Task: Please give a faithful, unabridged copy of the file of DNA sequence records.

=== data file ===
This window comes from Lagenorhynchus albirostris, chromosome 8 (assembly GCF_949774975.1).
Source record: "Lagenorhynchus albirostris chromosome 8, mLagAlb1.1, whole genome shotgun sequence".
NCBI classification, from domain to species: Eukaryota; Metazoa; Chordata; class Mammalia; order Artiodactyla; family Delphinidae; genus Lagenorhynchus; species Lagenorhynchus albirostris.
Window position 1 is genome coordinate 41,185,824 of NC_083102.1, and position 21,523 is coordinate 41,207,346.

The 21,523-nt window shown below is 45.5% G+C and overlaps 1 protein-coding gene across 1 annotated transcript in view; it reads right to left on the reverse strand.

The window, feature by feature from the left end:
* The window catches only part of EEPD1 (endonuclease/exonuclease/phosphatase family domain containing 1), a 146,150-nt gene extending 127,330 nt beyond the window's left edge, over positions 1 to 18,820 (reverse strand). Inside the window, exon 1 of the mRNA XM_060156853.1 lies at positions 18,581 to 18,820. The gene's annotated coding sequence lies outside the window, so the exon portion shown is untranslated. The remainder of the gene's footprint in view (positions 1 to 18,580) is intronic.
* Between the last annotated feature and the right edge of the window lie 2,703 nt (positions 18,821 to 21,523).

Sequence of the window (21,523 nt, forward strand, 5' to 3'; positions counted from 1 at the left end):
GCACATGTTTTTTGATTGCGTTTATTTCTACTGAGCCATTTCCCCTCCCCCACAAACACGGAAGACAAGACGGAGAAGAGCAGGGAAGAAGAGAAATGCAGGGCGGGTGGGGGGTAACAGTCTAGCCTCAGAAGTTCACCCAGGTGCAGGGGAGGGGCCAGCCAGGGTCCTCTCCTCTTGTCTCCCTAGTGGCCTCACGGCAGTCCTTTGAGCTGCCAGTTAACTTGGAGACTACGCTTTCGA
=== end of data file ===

This window comes from Lagenorhynchus albirostris, chromosome 8 (assembly GCF_949774975.1).
Source record: "Lagenorhynchus albirostris chromosome 8, mLagAlb1.1, whole genome shotgun sequence".
NCBI classification, from domain to species: Eukaryota; Metazoa; Chordata; class Mammalia; order Artiodactyla; family Delphinidae; genus Lagenorhynchus; species Lagenorhynchus albirostris.
Window position 1 is genome coordinate 41,185,824 of NC_083102.1, and position 21,523 is coordinate 41,207,346.

The 21,523-nt window shown below is 45.5% G+C and overlaps 1 protein-coding gene across 1 annotated transcript in view; it reads right to left on the reverse strand.

The window, feature by feature from the left end:
* The window catches only part of EEPD1 (endonuclease/exonuclease/phosphatase family domain containing 1), a 146,150-nt gene extending 127,330 nt beyond the window's left edge, over positions 1 to 18,820 (reverse strand). Inside the window, exon 1 of the mRNA XM_060156853.1 lies at positions 18,581 to 18,820. The gene's annotated coding sequence lies outside the window, so the exon portion shown is untranslated. The remainder of the gene's footprint in view (positions 1 to 18,580) is intronic.
* Between the last annotated feature and the right edge of the window lie 2,703 nt (positions 18,821 to 21,523).

Sequence of the window (21,523 nt, forward strand, 5' to 3'; positions counted from 1 at the left end):
GCACATGTTTTTTGATTGCGTTTATTTCTACTGAGCCATTTCCCCTCCCCCACAAACACGGAAGACAAGACGGAGAAGAGCAGGGAAGAAGAGAAATGCAGGGCGGGTGGGGGGTAACAGTCTAGCCTCAGAAGTTCACCCAGGTGCAGGGGAGGGGCCAGCCAGGGTCCTCTCCTCTTGTCTCCCTAGTGGCCTCACGGCAGTCCTTTGAGCTGCCAGTTAACTTGGAGACTACGCTTTCGA